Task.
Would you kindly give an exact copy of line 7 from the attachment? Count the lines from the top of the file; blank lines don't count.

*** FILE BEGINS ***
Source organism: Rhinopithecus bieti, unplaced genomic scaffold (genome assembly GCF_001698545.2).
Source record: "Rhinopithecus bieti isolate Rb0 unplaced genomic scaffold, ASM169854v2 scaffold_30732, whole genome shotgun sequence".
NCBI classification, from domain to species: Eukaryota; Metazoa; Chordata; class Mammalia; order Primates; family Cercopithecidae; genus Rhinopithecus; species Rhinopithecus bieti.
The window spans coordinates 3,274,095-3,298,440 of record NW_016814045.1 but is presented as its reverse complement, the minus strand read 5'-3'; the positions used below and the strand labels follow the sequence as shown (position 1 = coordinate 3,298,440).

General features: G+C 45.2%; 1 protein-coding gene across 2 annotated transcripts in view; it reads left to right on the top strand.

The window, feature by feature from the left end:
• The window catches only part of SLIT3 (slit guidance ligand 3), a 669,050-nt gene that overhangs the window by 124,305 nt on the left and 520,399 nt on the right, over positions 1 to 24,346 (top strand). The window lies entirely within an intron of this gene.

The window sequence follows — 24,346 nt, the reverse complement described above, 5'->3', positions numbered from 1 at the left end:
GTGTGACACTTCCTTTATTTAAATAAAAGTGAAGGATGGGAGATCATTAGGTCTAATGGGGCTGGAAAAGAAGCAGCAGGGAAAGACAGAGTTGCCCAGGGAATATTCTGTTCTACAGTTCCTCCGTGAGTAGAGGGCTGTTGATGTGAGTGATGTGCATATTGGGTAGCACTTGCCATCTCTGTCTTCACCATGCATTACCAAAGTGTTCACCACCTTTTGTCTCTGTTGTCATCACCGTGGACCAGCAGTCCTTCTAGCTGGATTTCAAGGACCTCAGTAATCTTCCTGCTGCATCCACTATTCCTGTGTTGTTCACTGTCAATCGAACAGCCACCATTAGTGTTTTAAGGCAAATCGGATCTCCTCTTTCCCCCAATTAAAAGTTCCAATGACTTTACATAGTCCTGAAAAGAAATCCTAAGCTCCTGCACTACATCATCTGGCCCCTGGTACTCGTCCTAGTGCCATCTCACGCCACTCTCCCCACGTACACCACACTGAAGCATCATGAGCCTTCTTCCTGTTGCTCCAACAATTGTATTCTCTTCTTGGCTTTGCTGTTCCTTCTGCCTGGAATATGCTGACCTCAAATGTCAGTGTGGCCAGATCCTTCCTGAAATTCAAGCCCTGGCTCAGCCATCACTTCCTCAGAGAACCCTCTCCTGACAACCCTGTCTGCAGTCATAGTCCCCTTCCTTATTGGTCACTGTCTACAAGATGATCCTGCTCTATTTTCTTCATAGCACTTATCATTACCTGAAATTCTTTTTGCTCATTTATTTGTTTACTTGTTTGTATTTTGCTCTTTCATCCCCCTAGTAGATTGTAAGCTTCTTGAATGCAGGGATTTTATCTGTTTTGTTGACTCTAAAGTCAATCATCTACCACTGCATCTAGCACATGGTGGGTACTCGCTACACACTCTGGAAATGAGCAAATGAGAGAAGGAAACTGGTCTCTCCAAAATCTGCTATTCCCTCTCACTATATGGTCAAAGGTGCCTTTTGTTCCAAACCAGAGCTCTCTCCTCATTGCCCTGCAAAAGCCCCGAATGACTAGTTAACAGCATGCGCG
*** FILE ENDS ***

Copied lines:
• The window catches only part of SLIT3 (slit guidance ligand 3), a 669,050-nt gene that overhangs the window by 124,305 nt on the left and 520,399 nt on the right, over positions 1 to 24,346 (top strand). The window lies entirely within an intron of this gene.